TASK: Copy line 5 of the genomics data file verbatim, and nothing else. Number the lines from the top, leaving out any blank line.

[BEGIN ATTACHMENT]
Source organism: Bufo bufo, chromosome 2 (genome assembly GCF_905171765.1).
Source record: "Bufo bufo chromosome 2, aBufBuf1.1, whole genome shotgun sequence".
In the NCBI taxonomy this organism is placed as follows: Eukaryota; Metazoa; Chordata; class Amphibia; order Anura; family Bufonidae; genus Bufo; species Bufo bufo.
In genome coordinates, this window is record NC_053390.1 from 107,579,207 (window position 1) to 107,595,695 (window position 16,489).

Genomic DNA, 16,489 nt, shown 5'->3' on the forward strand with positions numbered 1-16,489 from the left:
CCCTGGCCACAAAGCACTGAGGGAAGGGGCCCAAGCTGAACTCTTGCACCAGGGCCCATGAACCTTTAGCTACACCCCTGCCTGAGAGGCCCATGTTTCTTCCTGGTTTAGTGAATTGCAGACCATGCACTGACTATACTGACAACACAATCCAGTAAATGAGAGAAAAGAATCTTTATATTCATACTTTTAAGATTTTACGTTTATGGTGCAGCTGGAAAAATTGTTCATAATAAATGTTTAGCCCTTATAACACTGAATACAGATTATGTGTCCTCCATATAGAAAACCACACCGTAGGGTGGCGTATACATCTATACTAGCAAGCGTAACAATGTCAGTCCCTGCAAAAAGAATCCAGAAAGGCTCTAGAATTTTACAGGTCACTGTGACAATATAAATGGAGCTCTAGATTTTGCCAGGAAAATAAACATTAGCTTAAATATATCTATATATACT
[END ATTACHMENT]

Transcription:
Genomic DNA, 16,489 nt, shown 5'->3' on the forward strand with positions numbered 1-16,489 from the left: